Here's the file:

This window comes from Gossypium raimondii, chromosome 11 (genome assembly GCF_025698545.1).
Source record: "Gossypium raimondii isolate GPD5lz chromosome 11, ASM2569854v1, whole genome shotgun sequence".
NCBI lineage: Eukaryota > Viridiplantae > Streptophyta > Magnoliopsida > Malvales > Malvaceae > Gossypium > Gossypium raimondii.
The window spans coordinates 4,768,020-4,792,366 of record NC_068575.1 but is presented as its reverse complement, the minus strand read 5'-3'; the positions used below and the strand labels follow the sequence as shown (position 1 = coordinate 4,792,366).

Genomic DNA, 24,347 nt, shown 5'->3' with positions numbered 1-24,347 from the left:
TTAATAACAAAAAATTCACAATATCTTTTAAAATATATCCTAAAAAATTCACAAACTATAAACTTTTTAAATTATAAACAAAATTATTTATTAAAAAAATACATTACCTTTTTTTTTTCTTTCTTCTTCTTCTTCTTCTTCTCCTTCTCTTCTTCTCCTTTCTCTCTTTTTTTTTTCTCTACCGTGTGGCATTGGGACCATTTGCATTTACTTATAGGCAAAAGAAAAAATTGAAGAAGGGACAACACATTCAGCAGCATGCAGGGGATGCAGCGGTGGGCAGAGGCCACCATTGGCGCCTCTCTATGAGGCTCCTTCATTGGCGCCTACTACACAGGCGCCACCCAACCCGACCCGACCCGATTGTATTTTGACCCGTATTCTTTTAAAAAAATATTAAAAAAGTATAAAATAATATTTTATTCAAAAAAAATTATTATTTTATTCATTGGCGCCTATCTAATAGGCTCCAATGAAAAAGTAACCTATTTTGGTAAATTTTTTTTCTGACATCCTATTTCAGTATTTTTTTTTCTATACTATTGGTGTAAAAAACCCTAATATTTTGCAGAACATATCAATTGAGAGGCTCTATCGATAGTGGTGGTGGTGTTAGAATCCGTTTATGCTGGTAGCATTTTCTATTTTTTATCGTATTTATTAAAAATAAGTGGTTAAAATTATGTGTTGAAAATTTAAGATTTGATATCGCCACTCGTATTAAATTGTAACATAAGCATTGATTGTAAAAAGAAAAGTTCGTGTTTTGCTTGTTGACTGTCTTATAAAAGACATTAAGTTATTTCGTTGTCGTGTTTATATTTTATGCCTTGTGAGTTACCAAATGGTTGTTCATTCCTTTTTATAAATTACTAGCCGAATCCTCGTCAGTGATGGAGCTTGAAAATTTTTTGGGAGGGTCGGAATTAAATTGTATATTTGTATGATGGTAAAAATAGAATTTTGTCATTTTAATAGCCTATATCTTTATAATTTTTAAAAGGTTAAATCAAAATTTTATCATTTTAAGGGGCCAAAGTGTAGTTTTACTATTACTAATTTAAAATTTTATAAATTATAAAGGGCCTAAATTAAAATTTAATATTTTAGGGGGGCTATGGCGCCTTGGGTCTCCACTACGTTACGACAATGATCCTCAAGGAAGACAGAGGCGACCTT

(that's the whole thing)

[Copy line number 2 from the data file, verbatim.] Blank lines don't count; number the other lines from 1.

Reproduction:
Source record: "Gossypium raimondii isolate GPD5lz chromosome 11, ASM2569854v1, whole genome shotgun sequence".